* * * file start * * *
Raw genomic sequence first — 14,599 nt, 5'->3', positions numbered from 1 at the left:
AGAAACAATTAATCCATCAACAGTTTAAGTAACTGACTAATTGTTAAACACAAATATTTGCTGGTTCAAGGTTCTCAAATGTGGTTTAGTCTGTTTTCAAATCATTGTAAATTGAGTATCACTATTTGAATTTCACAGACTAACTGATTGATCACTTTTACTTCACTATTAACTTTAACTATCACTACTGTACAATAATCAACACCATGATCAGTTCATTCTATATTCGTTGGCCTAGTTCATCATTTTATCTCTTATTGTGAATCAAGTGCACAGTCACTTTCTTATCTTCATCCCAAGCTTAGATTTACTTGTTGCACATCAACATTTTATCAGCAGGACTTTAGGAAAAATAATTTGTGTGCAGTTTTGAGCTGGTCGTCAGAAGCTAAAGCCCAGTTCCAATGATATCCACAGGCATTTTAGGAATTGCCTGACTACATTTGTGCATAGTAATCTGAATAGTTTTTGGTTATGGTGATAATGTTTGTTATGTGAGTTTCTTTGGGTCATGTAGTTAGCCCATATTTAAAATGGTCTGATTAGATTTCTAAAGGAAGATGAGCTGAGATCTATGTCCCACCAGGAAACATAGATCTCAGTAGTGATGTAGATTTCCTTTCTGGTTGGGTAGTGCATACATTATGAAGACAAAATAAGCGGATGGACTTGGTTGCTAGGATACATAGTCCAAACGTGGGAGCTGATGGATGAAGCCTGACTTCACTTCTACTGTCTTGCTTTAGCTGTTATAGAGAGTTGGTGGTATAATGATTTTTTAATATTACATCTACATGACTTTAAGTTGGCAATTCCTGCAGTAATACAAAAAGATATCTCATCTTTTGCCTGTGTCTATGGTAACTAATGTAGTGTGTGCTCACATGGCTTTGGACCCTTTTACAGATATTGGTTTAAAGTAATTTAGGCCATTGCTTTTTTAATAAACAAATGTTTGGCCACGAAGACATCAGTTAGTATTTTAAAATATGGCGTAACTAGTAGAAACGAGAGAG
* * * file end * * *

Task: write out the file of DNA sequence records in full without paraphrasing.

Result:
Raw genomic sequence first — 14,599 nt, 5'->3', positions numbered from 1 at the left:
AGAAACAATTAATCCATCAACAGTTTAAGTAACTGACTAATTGTTAAACACAAATATTTGCTGGTTCAAGGTTCTCAAATGTGGTTTAGTCTGTTTTCAAATCATTGTAAATTGAGTATCACTATTTGAATTTCACAGACTAACTGATTGATCACTTTTACTTCACTATTAACTTTAACTATCACTACTGTACAATAATCAACACCATGATCAGTTCATTCTATATTCGTTGGCCTAGTTCATCATTTTATCTCTTATTGTGAATCAAGTGCACAGTCACTTTCTTATCTTCATCCCAAGCTTAGATTTACTTGTTGCACATCAACATTTTATCAGCAGGACTTTAGGAAAAATAATTTGTGTGCAGTTTTGAGCTGGTCGTCAGAAGCTAAAGCCCAGTTCCAATGATATCCACAGGCATTTTAGGAATTGCCTGACTACATTTGTGCATAGTAATCTGAATAGTTTTTGGTTATGGTGATAATGTTTGTTATGTGAGTTTCTTTGGGTCATGTAGTTAGCCCATATTTAAAATGGTCTGATTAGATTTCTAAAGGAAGATGAGCTGAGATCTATGTCCCACCAGGAAACATAGATCTCAGTAGTGATGTAGATTTCCTTTCTGGTTGGGTAGTGCATACATTATGAAGACAAAATAAGCGGATGGACTTGGTTGCTAGGATACATAGTCCAAACGTGGGAGCTGATGGATGAAGCCTGACTTCACTTCTACTGTCTTGCTTTAGCTGTTATAGAGAGTTGGTGGTATAATGATTTTTTAATATTACATCTACATGACTTTAAGTTGGCAATTCCTGCAGTAATACAAAAAGATATCTCATCTTTTGCCTGTGTCTATGGTAACTAATGTAGTGTGTGCTCACATGGCTTTGGACCCTTTTACAGATATTGGTTTAAAGTAATTTAGGCCATTGCTTTTTTAATAAACAAATGTTTGGCCACGAAGACATCAGTTAGTATTTTAAAATATGGCGTAACTAGTAGAAACGAGAGAG